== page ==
7 Years of Lootera: Why Vikramaditya Motwane’s Period Film Feels Like a Personal Indulgence

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7 Years of Lootera: Why Vikramaditya Motwane’s Period Film Feels Like a Personal Indulgence

Illustration: Reynold Mascarenhas

The thing about a rainy day is that it isn’t bother about being practical. It doesn’t adhere to the schedule, it has no boundaries, or expectations of civilisation. A rainy day is lyrical. It makes you yearn for nothing and everything at the same time; the kind of yearning that makes its presence felt without a foreseeable origin or destination. Yet the appeal of the rainy day isn’t the thunder, the storm, or even, the droplets of water drenching the earth that tempt that part of us we like to keep hidden. Instead, the beauty of a rainy day lies in the whiff of promise it begets – a feeling that either the most life altering or shattering encounter is waiting specifically for us, right around the corner. Vikramaditya Motwane’s Lootera feels a lot like that rainy day. Released seven years ago, Lootera – Motwane’s sophomore directorial outing – is set in the West Bengal of the 1950s at the dawn of an India that stood at the cusp of embracing independence and retaining tradition. The film opens when Varun Sharma (Ranveer Singh), a young, socially stilted archeologist arrives at the doorsteps of the Roy Chowdhury zamindar family to seek permission to dig the temple premises in Manikpur. 

The zamindar’s headstrong yet affably aimless daughter, Pakhi (Sonakshi Sinha, turning in a career-defining performance) watches from the sidelines as Varun slowly charms her father to submission, over dinner and poetry, that culminates in him moving into their house. Soon, a hint of a frothy romance between Pakhi and Varun makes its presence felt. Lootera’s minimalist and poetic first half follows their easy courtship, which is ultimately upended by an unforgivable act of tragedy. And its second half confronts the seemingly irreversible consequences of that betrayal to a haunting – albeit an unnecessarily melodramatic – finish.

Loosely inspired by O Henry’s The Last Leaf, Lootera – as various critics pointed out in their reviews – is almost undone by its greed to also stick to the template of an adaptation. The jarring tonal shift from Motwane’s rewarding universe in the film’s first half where nothing quite happens to an inconsistent and showy arc that force-fits the short story’s themes of sacrifice and selflessness is impossibly off-putting. Even to a helpless fan like me, it’s the narrative excess of the second half and especially the last 30 minutes that makes Lootera an easy film to dislike.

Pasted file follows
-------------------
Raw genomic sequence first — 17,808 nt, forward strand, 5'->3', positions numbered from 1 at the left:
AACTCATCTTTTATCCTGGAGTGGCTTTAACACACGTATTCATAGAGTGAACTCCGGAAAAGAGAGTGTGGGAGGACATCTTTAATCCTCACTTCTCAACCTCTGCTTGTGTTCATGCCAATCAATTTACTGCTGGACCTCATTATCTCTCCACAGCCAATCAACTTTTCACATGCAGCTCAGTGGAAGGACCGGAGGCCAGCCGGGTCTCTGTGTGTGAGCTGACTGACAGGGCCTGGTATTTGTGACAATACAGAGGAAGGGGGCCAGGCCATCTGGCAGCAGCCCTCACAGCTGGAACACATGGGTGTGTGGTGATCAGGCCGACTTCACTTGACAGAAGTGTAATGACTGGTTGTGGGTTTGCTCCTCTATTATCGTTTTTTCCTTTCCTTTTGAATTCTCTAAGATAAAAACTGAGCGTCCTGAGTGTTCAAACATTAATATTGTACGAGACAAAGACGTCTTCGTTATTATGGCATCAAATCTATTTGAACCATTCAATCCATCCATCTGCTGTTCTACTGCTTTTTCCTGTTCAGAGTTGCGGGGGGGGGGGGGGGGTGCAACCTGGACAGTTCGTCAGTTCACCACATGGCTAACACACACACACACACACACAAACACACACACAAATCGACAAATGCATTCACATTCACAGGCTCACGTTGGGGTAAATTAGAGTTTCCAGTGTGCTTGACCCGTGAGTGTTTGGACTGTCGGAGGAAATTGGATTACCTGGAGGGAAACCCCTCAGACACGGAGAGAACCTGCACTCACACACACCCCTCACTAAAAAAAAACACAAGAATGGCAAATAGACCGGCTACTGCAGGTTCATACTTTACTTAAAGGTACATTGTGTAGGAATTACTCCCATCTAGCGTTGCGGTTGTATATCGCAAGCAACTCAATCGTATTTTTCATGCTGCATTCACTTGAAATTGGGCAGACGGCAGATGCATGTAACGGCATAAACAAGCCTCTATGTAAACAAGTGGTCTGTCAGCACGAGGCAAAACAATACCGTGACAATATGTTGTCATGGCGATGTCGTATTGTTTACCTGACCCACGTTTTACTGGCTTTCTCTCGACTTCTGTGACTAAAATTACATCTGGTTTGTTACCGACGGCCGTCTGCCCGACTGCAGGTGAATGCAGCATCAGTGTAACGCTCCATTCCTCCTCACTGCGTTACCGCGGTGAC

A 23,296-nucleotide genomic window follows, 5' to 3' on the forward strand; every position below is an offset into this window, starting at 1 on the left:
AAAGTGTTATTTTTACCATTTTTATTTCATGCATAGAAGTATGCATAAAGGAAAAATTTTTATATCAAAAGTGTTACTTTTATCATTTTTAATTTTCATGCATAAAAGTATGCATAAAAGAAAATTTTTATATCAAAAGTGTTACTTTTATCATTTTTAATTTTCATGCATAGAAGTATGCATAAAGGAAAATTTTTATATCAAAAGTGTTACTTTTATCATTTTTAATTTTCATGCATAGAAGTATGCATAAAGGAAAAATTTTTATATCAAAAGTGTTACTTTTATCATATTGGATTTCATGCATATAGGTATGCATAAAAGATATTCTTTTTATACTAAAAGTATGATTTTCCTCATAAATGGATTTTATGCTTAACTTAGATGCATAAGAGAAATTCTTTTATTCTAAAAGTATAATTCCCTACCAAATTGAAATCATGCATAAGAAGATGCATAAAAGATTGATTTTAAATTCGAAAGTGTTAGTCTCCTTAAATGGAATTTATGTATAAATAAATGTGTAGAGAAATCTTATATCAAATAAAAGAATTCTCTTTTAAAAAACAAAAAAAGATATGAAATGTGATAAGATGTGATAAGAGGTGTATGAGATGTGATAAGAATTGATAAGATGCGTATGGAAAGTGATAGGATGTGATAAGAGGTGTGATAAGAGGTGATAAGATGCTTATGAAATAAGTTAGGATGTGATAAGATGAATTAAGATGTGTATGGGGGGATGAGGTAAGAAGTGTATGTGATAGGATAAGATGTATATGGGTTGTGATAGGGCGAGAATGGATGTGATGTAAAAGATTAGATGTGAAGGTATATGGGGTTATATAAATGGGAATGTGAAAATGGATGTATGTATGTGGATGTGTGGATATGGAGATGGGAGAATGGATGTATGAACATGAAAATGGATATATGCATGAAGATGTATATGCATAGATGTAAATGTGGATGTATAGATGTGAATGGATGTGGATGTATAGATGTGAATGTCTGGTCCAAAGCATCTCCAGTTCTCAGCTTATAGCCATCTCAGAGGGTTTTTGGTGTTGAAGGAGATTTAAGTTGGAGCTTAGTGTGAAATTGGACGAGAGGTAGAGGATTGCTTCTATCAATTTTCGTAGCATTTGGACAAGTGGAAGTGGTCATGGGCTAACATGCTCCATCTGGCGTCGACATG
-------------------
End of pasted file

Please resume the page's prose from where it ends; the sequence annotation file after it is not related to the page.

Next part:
Their stares transcend from being just a bodily action and seem to contain instead, a lifetime’s worth of communication.

Yet, it’s hard to negate the fact, that even in those moments, Lootera remains the ultimate love child of the moving images. It’s a rare cinematic outing that exploits the camera and its frames (Lootera is flawlessly shot by Mahendra Shetty on a 35 mm film camera) to contextualise the intensity of its storytelling and the restraint of its lead performances, instead of it being the other way round. 

But perhaps, Lootera’s legacy, that has over the last few years assumed a life of its own, has less to do with its technical prowess, audacious worldbuilding, or its tender flourishes (the sequences where Pakhi goes from being Varun’s painting student to his teacher, bubble with an irresistible warmth). Instead, this peculiar urgency to insist that Lootera feels so much like a personal indulgence, has more to do with the fact that it wordlessly captures a specific kind of desire that we often fail to define during the length and breadth of our own lives. Even though we recognise it the moment we see it. 

This desire finds a definition everytime Pakhi and Varun’s eyes lock – when they don’t just see each other, but are also seen by each other. Their stares transcend from being just a bodily action and seem to contain instead, a lifetime’s worth of communication. Whether it is the apology-stained look that Pakhi gives Varun after her reckless driving causes his accident, the anger that his eyes respond with when she peeks into the hospital room he is in, or even the guilt that shades his eyes when he meets a sick Pakhi, a year after deceiving her. 

We tend to look for parts of ourselves in every film we fall in love with. But Lootera seems to almost, look out for us. By letting us bask in the comfort of being consumed by a melancholic yearning to be understood. You can tell a lot about a film by what it lets you take away from it. From Lootera, it’s stealing the uncontrollable excitement and terror, that accompanies the realisation that anything could happen to the careful trajectories of our lives.